• Print

Healthy life expectancy in Australia: patterns and trends 1998 to 2012

Between 1998 and 2012, life expectancy at birth has risen by 4 years for boys and nearly 3 years for girls. And because disability prevalence rates have been falling over this period, the gain in disability-free life expectancy has been even greater for boys (4.4 years, compared with 2.4 years for girls). Older Australians have also seen increases in the expected number of healthy years, but this has been accompanied by more years needing assistance with everyday activities. Over this period, the gender gap in life expectancy narrowed across all ages, and the gap in the expected years living free of disability also reduced across most ages.

Disability support services: services provided under the National Disability Agreement 2012-13

In 2012–13, Australian governments spent $7.2 billion on disability support services under the National Disability Agreement. More than 312,500 people used services during this time. The most common services users were people with intellectual, physical and psychiatric disabilities.

People using both Disability Services and Home and Community Care in 2010-11: technical report

This report describes the linkage process used to identify the extent of joint use of Disability Services and the Home and Community Care program. The methods used to derive analysis variables are also described. Under one-fifth of Disability Service users also used HACC in 2010-11. The analysis of joint program use is presented in the companion report People using both Disability Services and Home and Community Care 2010–11.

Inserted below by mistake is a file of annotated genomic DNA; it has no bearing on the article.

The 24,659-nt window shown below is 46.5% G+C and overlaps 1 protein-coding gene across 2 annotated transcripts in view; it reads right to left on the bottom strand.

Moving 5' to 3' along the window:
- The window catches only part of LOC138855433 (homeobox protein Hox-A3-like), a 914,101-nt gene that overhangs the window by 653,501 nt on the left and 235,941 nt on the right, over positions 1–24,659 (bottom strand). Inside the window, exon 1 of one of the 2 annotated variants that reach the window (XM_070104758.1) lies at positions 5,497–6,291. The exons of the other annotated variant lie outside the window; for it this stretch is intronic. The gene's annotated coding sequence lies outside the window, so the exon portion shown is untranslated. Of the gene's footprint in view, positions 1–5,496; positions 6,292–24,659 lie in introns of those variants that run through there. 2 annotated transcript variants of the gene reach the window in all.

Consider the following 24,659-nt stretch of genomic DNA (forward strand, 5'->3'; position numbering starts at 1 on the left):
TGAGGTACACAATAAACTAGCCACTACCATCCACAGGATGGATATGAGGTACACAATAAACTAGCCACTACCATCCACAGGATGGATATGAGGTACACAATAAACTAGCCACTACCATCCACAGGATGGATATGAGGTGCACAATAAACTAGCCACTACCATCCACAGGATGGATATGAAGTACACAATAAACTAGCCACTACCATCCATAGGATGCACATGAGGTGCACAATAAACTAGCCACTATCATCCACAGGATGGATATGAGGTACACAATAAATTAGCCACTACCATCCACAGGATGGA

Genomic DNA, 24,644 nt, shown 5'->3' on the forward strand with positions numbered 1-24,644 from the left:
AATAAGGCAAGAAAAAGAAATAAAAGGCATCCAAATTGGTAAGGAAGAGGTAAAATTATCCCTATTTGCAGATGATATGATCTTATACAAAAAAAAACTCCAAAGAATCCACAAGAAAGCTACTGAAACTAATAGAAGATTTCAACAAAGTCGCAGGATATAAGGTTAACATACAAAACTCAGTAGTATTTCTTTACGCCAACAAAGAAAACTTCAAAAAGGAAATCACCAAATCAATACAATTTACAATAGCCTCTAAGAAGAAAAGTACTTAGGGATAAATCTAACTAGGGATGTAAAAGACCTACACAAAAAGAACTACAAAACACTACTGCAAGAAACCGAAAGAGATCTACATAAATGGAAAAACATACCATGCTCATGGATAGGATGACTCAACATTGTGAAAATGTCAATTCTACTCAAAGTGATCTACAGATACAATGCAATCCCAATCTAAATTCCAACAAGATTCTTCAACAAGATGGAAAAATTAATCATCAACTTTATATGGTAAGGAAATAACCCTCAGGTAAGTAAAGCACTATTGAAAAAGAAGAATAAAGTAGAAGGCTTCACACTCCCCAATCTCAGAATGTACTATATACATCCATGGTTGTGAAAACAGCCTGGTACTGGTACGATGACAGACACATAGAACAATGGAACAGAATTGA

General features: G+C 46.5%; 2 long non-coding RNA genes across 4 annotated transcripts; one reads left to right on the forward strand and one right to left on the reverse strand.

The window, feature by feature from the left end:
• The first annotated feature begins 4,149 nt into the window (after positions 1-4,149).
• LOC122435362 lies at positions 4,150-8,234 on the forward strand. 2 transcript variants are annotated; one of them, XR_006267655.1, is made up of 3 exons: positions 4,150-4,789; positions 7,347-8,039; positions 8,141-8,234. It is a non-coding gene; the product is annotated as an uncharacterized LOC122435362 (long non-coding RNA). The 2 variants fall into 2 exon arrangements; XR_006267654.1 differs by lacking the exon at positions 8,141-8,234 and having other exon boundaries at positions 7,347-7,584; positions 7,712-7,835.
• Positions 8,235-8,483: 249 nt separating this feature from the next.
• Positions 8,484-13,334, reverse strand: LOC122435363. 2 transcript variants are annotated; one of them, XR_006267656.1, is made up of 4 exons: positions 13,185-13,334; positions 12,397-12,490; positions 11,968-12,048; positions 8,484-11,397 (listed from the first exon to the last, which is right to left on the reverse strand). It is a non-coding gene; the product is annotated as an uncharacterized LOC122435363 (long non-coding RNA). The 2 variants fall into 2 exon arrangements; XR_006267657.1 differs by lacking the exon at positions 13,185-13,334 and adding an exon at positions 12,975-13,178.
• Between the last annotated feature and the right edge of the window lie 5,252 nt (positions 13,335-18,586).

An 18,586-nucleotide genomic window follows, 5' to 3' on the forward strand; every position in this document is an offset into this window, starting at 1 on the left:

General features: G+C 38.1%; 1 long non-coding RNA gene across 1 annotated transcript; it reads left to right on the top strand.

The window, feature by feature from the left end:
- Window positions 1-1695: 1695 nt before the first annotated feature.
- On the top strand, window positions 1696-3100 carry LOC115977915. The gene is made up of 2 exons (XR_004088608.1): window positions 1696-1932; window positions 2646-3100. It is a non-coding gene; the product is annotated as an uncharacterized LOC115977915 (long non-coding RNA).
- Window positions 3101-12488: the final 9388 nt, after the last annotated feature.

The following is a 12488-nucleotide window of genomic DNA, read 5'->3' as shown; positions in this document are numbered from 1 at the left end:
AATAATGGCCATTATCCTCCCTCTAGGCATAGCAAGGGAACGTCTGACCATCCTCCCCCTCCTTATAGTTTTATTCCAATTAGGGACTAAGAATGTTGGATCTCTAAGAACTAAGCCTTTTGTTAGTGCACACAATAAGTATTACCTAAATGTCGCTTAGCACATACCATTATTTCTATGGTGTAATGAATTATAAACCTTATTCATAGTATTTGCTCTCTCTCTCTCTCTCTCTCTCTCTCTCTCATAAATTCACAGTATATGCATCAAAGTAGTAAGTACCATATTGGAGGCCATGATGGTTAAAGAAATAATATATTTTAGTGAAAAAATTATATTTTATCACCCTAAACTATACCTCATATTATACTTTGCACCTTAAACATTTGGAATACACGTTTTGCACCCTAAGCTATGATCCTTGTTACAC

People using both Disability Services and Home and Community Care in 2010-11

This report examines the characteristics and service use of people who accessed both Disability Services and Home and Community Care programs. In 2010–11 around 54,800 people were known to have used both programs, and the majority of these people were aged under 65 (89%). The report found that people using both programs required higher, more complex and diverse supports, and relied on a wide range of complementary services from both programs to support their distinct support needs.

Diabetes and disability: impairments, activity limitations, participation restrictions and comorbidities